So I scanned the other side of the valley intently. For a while the only things I could see that even vaguely recalled Osprey were Common Buzzards. I was starting to think it was getting on a bit for it to fly by but I noticed a large, long-winged raptor drifting slowly south; it was the Osprey! Brilliant!!! I watched it for three or so minutes before losing it behind some trees. Very happy, I was. The three Whinchats were still knocking about today.

Canons Farm & Banstead Woods Year List 2011: 100 (85 at this point last year)

Sunday, 4 September 2011

Perfect send off

Reed Warbler

It doesn't usually work like this, but today was one of those days when everything just seemed to fall in my favour. This weekend, it has been almost like the patch has known I am being called elsewhere and my coverage of the site will, very sadly, have to fall significantly. Yesterday was fantastic with top views of three Spotted Flycatchers, a nice Grasshopper Warbler and plenty of birders on site offering top class company but today was even better.

It started slowly with no sign of the Spotted Flycatchers at Circle Field, but a calling Tawny Owl nearby (which I failed to see). Roy arrived and we had a bit of a skywatch before heading for The Scrub. Rain stopped us at Lunch Wood and, after hearing a Tree Pipit and enjoying two Whinchats at Broadfield, we thought the most comfortable and productive thing to do would be to return to our skywatch vigil. We were only a third of the way back when Roy picked up a Common Snipe whizzing past us! This, along with Curlew, is the hardest of the recorded waders at the patch and a very welcome year tick for me as well as a good patch tick for Roy.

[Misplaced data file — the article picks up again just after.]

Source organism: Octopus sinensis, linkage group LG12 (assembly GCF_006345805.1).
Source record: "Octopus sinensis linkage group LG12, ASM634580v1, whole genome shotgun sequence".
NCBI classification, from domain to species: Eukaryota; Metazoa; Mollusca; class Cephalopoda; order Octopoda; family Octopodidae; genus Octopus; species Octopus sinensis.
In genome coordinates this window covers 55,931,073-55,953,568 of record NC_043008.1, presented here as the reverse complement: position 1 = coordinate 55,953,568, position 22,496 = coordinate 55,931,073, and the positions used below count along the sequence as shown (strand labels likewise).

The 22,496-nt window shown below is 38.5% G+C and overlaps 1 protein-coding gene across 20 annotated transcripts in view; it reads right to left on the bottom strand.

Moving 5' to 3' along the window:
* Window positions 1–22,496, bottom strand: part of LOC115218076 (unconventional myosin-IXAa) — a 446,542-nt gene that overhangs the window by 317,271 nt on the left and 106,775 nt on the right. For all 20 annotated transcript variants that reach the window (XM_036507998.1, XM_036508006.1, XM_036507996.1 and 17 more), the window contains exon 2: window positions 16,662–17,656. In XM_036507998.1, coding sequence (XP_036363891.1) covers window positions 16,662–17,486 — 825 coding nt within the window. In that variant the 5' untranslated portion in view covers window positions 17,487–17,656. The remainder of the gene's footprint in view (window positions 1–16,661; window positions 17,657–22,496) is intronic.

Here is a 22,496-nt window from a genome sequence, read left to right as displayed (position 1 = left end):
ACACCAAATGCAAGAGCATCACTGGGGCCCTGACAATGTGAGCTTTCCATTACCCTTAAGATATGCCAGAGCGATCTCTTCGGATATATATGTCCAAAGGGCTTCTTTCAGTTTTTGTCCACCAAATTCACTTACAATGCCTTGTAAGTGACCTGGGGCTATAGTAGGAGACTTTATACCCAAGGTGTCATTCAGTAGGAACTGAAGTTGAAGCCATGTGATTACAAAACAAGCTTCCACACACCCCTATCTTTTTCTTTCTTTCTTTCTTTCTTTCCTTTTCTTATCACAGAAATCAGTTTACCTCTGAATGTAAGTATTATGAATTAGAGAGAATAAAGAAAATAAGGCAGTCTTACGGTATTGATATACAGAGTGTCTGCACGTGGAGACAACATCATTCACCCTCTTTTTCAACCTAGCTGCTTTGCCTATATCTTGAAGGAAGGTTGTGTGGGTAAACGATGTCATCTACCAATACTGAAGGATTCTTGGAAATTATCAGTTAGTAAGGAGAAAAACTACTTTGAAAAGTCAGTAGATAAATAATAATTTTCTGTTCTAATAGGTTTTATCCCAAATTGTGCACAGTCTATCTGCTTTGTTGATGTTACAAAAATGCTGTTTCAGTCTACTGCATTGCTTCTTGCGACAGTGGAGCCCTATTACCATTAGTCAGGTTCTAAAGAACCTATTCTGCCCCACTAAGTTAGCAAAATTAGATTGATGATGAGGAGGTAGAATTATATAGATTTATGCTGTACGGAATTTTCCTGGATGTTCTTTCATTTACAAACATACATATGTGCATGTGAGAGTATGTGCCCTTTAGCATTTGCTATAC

Common Snipe

Little was moving in the sky but we roughed it and stayed put. When the rain eased off I saw a warbler fly into a nearby bush but couldn't get another view of it and dismissed it as probably a Common Whitethroat. A while later we saw it fly into a bush on the other side of the path and, honest to god, I joked to Roy 'now wouldn't it be great if it were a Reed Warbler'. I don't know what made me say that, I've never said that before, perhaps when I saw it flying my brain subconsciously identified the bird - bloody weird. Seconds later it popped out '**** me, it is a Reed Warbler!!!'. It dived down and I started to doubt my relatively brief view; had I really just seen that? Was I getting carried away after my comment?